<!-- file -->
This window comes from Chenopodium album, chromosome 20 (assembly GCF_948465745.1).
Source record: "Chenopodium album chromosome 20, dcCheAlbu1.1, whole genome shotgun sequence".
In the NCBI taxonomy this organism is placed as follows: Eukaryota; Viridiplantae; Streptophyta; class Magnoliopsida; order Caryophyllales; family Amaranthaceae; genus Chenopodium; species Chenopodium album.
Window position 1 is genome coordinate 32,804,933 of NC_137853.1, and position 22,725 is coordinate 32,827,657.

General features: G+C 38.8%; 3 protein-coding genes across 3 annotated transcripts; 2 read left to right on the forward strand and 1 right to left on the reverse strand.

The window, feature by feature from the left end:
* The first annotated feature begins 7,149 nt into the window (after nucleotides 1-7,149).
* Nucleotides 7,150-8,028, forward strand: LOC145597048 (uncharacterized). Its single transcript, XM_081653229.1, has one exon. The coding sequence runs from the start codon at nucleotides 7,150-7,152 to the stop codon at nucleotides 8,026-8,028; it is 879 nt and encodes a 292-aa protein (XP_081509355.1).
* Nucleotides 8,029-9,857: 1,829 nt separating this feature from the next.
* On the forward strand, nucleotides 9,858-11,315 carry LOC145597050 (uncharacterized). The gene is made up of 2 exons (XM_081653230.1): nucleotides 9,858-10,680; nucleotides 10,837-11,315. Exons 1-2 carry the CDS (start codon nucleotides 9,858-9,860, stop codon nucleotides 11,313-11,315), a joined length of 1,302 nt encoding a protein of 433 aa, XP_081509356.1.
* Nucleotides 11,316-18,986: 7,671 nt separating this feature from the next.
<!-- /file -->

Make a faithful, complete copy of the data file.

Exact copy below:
This window comes from Chenopodium album, chromosome 20 (assembly GCF_948465745.1).
Source record: "Chenopodium album chromosome 20, dcCheAlbu1.1, whole genome shotgun sequence".
In the NCBI taxonomy this organism is placed as follows: Eukaryota; Viridiplantae; Streptophyta; class Magnoliopsida; order Caryophyllales; family Amaranthaceae; genus Chenopodium; species Chenopodium album.
Window position 1 is genome coordinate 32,804,933 of NC_137853.1, and position 22,725 is coordinate 32,827,657.

General features: G+C 38.8%; 3 protein-coding genes across 3 annotated transcripts; 2 read left to right on the forward strand and 1 right to left on the reverse strand.

The window, feature by feature from the left end:
* The first annotated feature begins 7,149 nt into the window (after nucleotides 1-7,149).
* Nucleotides 7,150-8,028, forward strand: LOC145597048 (uncharacterized). Its single transcript, XM_081653229.1, has one exon. The coding sequence runs from the start codon at nucleotides 7,150-7,152 to the stop codon at nucleotides 8,026-8,028; it is 879 nt and encodes a 292-aa protein (XP_081509355.1).
* Nucleotides 8,029-9,857: 1,829 nt separating this feature from the next.
* On the forward strand, nucleotides 9,858-11,315 carry LOC145597050 (uncharacterized). The gene is made up of 2 exons (XM_081653230.1): nucleotides 9,858-10,680; nucleotides 10,837-11,315. Exons 1-2 carry the CDS (start codon nucleotides 9,858-9,860, stop codon nucleotides 11,313-11,315), a joined length of 1,302 nt encoding a protein of 433 aa, XP_081509356.1.
* Nucleotides 11,316-18,986: 7,671 nt separating this feature from the next.